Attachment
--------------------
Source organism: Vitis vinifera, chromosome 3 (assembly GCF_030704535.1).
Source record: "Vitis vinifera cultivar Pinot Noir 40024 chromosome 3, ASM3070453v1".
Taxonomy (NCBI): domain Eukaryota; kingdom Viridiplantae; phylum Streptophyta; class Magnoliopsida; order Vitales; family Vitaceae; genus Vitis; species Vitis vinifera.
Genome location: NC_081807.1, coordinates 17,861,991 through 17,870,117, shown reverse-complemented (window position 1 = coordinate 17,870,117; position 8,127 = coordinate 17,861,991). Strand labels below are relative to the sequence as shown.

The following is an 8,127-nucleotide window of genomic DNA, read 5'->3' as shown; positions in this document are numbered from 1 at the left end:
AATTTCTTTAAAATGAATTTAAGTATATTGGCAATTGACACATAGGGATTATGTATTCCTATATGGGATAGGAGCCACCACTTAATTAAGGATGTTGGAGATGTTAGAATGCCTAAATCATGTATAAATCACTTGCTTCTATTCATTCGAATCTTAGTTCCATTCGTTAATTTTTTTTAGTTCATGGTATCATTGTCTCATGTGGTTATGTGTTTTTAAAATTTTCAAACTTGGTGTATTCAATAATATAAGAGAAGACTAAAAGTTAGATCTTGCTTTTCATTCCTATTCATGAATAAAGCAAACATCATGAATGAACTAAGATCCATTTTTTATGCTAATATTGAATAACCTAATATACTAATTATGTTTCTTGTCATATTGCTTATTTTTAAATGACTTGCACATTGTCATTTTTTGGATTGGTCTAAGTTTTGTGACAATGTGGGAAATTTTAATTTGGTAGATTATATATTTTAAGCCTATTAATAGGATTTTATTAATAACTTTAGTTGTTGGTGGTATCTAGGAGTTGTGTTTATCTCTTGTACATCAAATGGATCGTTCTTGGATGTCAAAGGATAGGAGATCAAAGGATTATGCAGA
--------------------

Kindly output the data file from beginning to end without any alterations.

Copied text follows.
Source organism: Vitis vinifera, chromosome 3 (assembly GCF_030704535.1).
Source record: "Vitis vinifera cultivar Pinot Noir 40024 chromosome 3, ASM3070453v1".
Taxonomy (NCBI): domain Eukaryota; kingdom Viridiplantae; phylum Streptophyta; class Magnoliopsida; order Vitales; family Vitaceae; genus Vitis; species Vitis vinifera.
Genome location: NC_081807.1, coordinates 17,861,991 through 17,870,117, shown reverse-complemented (window position 1 = coordinate 17,870,117; position 8,127 = coordinate 17,861,991). Strand labels below are relative to the sequence as shown.

The following is an 8,127-nucleotide window of genomic DNA, read 5'->3' as shown; positions in this document are numbered from 1 at the left end:
AATTTCTTTAAAATGAATTTAAGTATATTGGCAATTGACACATAGGGATTATGTATTCCTATATGGGATAGGAGCCACCACTTAATTAAGGATGTTGGAGATGTTAGAATGCCTAAATCATGTATAAATCACTTGCTTCTATTCATTCGAATCTTAGTTCCATTCGTTAATTTTTTTTAGTTCATGGTATCATTGTCTCATGTGGTTATGTGTTTTTAAAATTTTCAAACTTGGTGTATTCAATAATATAAGAGAAGACTAAAAGTTAGATCTTGCTTTTCATTCCTATTCATGAATAAAGCAAACATCATGAATGAACTAAGATCCATTTTTTATGCTAATATTGAATAACCTAATATACTAATTATGTTTCTTGTCATATTGCTTATTTTTAAATGACTTGCACATTGTCATTTTTTGGATTGGTCTAAGTTTTGTGACAATGTGGGAAATTTTAATTTGGTAGATTATATATTTTAAGCCTATTAATAGGATTTTATTAATAACTTTAGTTGTTGGTGGTATCTAGGAGTTGTGTTTATCTCTTGTACATCAAATGGATCGTTCTTGGATGTCAAAGGATAGGAGATCAAAGGATTATGCAGA